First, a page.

Placing Animals drew back on a lot of what we have read earlier in the semester, particularly Jonathan Safran Foer’s Eating Animals, but Julie Urbanik approaches these topics in a different way. This is most plainly seen in first chapter of her book, where she spends less time talking about animals and more time introducing and explaining geographic terms and concepts. It felt like I was actually reviewing stuff I read when I took cultural geography when reading the first couple chapters of Urbanik. She introduced concepts such as places and regions, and how areas are different for both spatial and temporal reasons. I even recognized a couple of geographers she cited, such as Carl Sauer and Doreen Massey.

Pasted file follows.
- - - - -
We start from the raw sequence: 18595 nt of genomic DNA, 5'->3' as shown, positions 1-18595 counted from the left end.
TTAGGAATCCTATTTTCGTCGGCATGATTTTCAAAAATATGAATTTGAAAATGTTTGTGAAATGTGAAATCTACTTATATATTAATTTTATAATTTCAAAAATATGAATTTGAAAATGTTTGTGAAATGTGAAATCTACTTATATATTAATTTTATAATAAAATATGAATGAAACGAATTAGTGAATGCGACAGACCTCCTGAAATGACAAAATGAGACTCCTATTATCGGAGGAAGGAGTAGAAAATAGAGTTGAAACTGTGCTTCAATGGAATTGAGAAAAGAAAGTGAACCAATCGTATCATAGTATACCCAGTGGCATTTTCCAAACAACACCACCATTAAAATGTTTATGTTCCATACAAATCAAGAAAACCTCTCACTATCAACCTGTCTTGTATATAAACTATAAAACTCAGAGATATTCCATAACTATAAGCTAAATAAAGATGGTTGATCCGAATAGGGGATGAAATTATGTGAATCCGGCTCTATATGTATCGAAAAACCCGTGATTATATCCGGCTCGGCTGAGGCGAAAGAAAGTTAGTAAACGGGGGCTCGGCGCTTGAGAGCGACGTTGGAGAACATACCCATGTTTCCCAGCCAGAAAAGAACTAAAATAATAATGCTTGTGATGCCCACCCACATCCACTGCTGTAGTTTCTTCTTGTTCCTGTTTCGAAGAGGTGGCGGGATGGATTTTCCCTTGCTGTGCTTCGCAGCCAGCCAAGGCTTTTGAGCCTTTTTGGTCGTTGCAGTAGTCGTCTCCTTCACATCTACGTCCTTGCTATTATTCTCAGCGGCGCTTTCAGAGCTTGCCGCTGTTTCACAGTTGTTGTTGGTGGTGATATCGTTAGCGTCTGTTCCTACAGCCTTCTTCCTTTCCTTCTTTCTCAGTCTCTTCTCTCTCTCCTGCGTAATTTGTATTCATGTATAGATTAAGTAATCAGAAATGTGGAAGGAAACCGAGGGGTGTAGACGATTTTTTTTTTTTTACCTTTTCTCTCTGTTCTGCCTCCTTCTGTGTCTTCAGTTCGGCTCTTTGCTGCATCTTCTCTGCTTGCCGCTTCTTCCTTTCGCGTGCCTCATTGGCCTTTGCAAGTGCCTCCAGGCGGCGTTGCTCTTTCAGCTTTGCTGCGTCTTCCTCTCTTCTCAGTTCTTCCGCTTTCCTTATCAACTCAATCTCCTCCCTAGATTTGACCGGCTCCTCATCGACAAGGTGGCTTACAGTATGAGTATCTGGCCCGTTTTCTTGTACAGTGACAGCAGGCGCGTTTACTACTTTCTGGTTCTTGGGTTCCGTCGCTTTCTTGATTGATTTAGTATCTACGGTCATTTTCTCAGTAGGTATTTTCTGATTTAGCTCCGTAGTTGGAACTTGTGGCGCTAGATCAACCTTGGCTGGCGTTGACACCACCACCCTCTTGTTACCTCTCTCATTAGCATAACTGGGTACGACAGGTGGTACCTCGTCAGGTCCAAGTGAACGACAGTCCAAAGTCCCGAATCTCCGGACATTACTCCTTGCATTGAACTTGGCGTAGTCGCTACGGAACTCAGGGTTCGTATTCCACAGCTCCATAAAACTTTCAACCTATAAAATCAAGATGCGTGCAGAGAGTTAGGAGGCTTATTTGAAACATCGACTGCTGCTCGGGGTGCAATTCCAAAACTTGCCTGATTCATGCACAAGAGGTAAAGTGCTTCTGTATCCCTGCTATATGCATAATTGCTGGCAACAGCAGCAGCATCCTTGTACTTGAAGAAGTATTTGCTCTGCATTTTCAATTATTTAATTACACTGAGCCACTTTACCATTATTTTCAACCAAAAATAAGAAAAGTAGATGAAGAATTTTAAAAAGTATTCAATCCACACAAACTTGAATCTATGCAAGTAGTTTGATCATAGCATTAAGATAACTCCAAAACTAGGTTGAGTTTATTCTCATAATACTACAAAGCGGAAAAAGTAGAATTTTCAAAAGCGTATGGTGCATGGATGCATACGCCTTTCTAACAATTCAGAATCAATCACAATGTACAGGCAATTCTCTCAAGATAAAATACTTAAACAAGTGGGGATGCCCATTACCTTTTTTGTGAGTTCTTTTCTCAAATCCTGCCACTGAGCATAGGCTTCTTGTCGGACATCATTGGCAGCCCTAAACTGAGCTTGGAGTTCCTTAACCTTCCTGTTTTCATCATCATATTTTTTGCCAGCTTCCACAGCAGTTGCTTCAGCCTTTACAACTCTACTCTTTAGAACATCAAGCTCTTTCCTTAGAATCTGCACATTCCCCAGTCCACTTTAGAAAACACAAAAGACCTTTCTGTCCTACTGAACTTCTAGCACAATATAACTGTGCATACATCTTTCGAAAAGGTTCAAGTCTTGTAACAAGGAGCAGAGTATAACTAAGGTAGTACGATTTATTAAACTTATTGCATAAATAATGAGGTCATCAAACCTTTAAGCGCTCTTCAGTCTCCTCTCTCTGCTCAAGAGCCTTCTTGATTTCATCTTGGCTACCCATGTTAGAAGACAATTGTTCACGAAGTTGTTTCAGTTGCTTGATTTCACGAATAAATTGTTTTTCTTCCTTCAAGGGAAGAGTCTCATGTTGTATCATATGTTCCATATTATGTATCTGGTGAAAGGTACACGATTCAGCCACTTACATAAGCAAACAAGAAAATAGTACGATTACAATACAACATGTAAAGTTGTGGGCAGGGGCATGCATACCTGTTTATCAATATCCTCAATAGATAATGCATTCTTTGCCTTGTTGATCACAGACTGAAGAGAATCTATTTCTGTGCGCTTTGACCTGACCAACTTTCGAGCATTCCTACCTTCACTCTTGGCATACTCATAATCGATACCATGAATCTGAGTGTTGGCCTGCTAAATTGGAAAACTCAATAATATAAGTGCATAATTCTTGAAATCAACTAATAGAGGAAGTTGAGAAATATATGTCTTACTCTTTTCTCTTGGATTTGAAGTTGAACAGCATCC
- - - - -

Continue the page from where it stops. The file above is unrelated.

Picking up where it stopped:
There were also a lot of random facts that really stuck out to me. Like how the first known book to written to depict an animal’s perspective was published in 1887, or how there are more tigers living in captivity in the United States than there are living in the wild. I also liked Urbanik’s examination of the role animals play in language, and how we associate certain traits and personality characteristics to particular animals, like the clever fox, the brave lion, and the chicken chicken. Although there was a lot of interesting new perspectives, I still found a few parts to be repetitive because of their similarity to our previous readings.
Planet of the Baboons